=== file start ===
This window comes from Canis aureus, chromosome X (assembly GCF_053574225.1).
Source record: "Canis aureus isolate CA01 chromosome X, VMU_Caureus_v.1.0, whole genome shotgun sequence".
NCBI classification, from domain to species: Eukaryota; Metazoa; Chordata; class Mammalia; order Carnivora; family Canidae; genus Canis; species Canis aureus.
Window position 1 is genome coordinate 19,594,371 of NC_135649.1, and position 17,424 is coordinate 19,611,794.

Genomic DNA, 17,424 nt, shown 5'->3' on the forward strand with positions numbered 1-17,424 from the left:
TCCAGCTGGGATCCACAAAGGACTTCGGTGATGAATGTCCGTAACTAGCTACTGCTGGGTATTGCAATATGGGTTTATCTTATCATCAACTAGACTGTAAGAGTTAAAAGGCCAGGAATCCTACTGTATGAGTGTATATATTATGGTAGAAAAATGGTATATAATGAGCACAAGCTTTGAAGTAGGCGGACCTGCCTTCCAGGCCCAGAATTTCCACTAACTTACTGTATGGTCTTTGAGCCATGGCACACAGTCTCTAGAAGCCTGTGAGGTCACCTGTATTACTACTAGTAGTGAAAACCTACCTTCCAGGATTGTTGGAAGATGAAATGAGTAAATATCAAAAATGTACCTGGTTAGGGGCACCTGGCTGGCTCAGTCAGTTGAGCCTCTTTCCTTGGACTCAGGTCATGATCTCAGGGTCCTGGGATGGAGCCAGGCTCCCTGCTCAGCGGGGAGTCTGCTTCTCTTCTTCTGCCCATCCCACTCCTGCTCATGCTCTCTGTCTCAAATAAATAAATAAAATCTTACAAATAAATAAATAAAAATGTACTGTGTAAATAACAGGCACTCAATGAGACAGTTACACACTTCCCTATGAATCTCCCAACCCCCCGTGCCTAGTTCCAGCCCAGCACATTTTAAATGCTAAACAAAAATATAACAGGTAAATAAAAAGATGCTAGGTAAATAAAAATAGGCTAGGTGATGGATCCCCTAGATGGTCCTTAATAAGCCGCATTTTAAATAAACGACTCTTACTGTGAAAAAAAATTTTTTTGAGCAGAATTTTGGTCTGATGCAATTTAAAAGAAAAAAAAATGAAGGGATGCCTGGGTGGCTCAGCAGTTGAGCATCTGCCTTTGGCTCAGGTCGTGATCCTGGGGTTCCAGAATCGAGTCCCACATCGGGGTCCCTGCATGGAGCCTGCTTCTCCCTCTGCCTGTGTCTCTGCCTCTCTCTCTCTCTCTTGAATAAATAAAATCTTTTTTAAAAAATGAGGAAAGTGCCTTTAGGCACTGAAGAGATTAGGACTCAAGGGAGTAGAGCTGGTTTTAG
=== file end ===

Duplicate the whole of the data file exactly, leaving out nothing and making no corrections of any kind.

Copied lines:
This window comes from Canis aureus, chromosome X (assembly GCF_053574225.1).
Source record: "Canis aureus isolate CA01 chromosome X, VMU_Caureus_v.1.0, whole genome shotgun sequence".
NCBI classification, from domain to species: Eukaryota; Metazoa; Chordata; class Mammalia; order Carnivora; family Canidae; genus Canis; species Canis aureus.
Window position 1 is genome coordinate 19,594,371 of NC_135649.1, and position 17,424 is coordinate 19,611,794.

Genomic DNA, 17,424 nt, shown 5'->3' on the forward strand with positions numbered 1-17,424 from the left:
TCCAGCTGGGATCCACAAAGGACTTCGGTGATGAATGTCCGTAACTAGCTACTGCTGGGTATTGCAATATGGGTTTATCTTATCATCAACTAGACTGTAAGAGTTAAAAGGCCAGGAATCCTACTGTATGAGTGTATATATTATGGTAGAAAAATGGTATATAATGAGCACAAGCTTTGAAGTAGGCGGACCTGCCTTCCAGGCCCAGAATTTCCACTAACTTACTGTATGGTCTTTGAGCCATGGCACACAGTCTCTAGAAGCCTGTGAGGTCACCTGTATTACTACTAGTAGTGAAAACCTACCTTCCAGGATTGTTGGAAGATGAAATGAGTAAATATCAAAAATGTACCTGGTTAGGGGCACCTGGCTGGCTCAGTCAGTTGAGCCTCTTTCCTTGGACTCAGGTCATGATCTCAGGGTCCTGGGATGGAGCCAGGCTCCCTGCTCAGCGGGGAGTCTGCTTCTCTTCTTCTGCCCATCCCACTCCTGCTCATGCTCTCTGTCTCAAATAAATAAATAAAATCTTACAAATAAATAAATAAAAATGTACTGTGTAAATAACAGGCACTCAATGAGACAGTTACACACTTCCCTATGAATCTCCCAACCCCCCGTGCCTAGTTCCAGCCCAGCACATTTTAAATGCTAAACAAAAATATAACAGGTAAATAAAAAGATGCTAGGTAAATAAAAATAGGCTAGGTGATGGATCCCCTAGATGGTCCTTAATAAGCCGCATTTTAAATAAACGACTCTTACTGTGAAAAAAAATTTTTTTGAGCAGAATTTTGGTCTGATGCAATTTAAAAGAAAAAAAAATGAAGGGATGCCTGGGTGGCTCAGCAGTTGAGCATCTGCCTTTGGCTCAGGTCGTGATCCTGGGGTTCCAGAATCGAGTCCCACATCGGGGTCCCTGCATGGAGCCTGCTTCTCCCTCTGCCTGTGTCTCTGCCTCTCTCTCTCTCTCTTGAATAAATAAAATCTTTTTTAAAAAATGAGGAAAGTGCCTTTAGGCACTGAAGAGATTAGGACTCAAGGGAGTAGAGCTGGTTTTAG